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Community Assessments in the Vallée d’Azzaden.

By Jan T. 

HAF Intern 

Rachid and I visit the often overlooked villages of the Vallée d’Azzaden and meet with local people.

Efforts to coordinate actions and stimulate cooperation throughout the Vallée d’Azzaden are starting to take shape. To facilitate our communication, we decided to host a breakfast with community members (some of whom are members of civil associations) of the twelve villages along the valley. The setting: the Saturday Souk in Asni, a weekly market where items for sale range from fruit and vegetables to cows and donkeys, spices, clothes, household utensils and everything in between. Most people from the nearby towns make a trip to the market anyway, so it gave us the perfect opportunity to have a sit-down over some eggs, bisara (a thick bean soup with olive oil) and msemen (thick, pancake-like bread with honey or crème cheese).

During the meeting with the members of the different villages, we agreed that Rachid and I would come and visit them during the next week to hold participatory meetings and discuss their challenges and opportunities. Early morning several days later, we set out from Ouirgane for a couple of days of community discussions on the past and future development, and intense hiking through the beautiful valley while meeting incredible people along our way. The first stops were Augni, Amras and Tikhfiste, this last one being a remote village perched on a lone peak. However beautiful the views up there might have been, their location did not make their situation any easier: schoolchildren had to spend two hours a day hiking up and down the mountain to go to school, 120 hectares of fruit- and nut trees were dying due to insufficient water infrastructure, and getting to a doctor proved to be a difficult task for the most vulnerable members of the community.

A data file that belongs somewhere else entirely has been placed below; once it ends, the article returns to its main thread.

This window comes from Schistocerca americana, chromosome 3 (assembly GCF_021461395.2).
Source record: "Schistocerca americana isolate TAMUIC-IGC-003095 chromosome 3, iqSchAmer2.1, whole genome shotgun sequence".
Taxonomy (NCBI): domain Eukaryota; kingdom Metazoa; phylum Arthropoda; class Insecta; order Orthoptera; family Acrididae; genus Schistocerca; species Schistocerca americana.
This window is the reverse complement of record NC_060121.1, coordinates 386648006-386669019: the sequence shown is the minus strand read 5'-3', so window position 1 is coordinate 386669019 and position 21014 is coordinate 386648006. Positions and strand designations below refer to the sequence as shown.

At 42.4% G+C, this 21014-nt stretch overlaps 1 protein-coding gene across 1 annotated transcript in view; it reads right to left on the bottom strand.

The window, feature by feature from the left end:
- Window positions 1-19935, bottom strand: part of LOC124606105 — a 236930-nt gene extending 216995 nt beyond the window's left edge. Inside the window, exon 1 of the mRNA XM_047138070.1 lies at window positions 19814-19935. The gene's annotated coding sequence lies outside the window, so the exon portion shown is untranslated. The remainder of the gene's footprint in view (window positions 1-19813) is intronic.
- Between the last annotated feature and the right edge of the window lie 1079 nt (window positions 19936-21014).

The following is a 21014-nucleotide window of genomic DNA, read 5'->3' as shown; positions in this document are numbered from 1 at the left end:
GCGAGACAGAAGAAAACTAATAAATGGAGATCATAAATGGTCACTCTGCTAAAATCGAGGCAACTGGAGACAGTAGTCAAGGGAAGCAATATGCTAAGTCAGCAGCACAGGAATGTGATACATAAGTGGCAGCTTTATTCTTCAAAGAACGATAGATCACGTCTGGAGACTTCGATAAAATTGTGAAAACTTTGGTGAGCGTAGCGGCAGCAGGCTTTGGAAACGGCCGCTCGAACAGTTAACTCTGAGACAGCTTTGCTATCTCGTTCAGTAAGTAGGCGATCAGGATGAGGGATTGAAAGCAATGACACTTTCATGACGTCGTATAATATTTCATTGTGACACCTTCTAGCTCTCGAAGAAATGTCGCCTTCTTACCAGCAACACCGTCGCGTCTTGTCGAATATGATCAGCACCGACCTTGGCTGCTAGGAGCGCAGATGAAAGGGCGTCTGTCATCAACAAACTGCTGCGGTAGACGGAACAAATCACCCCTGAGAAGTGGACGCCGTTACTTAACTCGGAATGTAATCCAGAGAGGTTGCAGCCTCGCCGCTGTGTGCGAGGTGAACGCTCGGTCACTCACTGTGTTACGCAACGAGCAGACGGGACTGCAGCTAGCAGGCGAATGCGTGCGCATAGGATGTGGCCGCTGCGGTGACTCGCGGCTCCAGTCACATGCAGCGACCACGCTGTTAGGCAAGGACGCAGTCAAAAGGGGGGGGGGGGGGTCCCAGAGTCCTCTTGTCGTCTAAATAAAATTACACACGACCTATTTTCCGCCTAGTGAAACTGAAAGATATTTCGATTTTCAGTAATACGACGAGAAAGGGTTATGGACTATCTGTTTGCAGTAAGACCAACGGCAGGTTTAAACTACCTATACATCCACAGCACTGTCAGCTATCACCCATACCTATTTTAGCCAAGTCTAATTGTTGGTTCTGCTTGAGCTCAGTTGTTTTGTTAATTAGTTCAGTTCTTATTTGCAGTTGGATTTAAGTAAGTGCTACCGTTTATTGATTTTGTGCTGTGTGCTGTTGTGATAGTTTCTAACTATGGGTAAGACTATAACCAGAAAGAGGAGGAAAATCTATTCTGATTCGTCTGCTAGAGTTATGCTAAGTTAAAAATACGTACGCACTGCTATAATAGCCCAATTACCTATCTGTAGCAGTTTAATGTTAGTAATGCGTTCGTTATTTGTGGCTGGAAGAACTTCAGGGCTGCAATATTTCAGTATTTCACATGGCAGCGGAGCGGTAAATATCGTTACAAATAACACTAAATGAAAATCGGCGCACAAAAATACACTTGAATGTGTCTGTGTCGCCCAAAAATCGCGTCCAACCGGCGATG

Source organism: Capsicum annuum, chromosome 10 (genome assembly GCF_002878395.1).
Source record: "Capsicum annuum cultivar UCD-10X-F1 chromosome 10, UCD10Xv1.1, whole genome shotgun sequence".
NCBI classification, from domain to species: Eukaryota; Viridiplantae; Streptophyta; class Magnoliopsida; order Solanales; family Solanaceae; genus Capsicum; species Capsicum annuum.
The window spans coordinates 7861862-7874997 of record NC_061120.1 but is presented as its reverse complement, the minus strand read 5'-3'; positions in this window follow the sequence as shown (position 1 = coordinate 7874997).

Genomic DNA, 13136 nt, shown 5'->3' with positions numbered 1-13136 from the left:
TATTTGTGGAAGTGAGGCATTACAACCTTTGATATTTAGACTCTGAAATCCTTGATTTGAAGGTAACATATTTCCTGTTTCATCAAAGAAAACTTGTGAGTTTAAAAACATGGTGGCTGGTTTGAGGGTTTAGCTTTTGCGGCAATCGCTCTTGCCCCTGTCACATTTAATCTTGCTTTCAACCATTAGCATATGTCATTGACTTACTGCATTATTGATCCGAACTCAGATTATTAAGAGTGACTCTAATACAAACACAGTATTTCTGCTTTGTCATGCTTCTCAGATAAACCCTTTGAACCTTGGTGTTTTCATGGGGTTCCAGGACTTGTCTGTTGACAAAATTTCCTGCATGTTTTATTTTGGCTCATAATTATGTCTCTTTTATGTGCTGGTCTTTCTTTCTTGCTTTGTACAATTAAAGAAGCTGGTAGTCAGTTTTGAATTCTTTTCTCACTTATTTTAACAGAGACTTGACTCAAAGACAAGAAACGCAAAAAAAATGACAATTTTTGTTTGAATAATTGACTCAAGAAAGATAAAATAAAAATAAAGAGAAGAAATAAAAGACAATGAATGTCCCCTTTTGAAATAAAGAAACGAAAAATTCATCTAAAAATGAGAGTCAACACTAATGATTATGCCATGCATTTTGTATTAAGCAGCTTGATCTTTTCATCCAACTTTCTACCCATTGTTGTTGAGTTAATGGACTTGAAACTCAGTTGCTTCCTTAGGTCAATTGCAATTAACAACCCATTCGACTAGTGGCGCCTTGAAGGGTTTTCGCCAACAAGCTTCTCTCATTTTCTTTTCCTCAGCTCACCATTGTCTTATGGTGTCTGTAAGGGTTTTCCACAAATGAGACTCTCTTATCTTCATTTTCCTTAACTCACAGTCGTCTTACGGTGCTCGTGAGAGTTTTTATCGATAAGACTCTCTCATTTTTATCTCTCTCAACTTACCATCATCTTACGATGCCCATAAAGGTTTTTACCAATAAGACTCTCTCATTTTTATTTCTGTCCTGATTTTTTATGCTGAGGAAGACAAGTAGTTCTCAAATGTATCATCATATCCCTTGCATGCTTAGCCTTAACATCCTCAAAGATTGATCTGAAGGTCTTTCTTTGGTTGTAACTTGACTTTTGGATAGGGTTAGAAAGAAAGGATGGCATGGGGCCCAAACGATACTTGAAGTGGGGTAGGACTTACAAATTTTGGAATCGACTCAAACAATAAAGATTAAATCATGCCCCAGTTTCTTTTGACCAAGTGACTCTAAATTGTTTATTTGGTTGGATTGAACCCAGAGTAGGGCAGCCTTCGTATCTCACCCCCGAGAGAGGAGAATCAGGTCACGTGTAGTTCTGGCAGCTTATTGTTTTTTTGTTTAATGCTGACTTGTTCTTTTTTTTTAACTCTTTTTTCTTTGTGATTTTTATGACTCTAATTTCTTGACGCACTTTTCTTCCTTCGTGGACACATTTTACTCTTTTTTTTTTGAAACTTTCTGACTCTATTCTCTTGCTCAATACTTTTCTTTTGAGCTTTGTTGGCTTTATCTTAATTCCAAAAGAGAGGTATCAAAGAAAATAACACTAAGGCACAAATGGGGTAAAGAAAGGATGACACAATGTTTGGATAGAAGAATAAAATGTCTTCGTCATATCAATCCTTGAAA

After spending the night with my host family in Tassa Ouirgane, Rachid and I headed out to explore the even more remote side of the valley. Currently, the first five villages of the area are connected to Ouirgane and the main route by a dirt road just big enough for cars and camions to pass and transport supplies. However, this road stops in Azerfsane, after which a mule treks lead to seven more villages hidden deep in the High Atlas region. After conversations with inhabitants, it becomes clear that these villages seem almost overlooked and forgotten, causing problems for mobility, economic possibilities, government support, and education.

However urgent the problems for these villagers and their way of life may be, inhabitants of the villages are gearing up to face them head-on. In every community we visited, we found people had already founded organizations, requested funding and proposed projects aimed improving life in their village. More than anything else, it is this incredible human potential that will enable these communities to adapt to the challenge posed by climate change and improve the quality of their own lives.

 

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HafFdtn Out of 20 women in Ourika, only one woman knew what Moudawana, the Moroccan family code is. Why is this?
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HafFdtn For the first time, HAF Imagine/Moudawana facilitators have integrated the Moroccan family code into our empowerment workshops.
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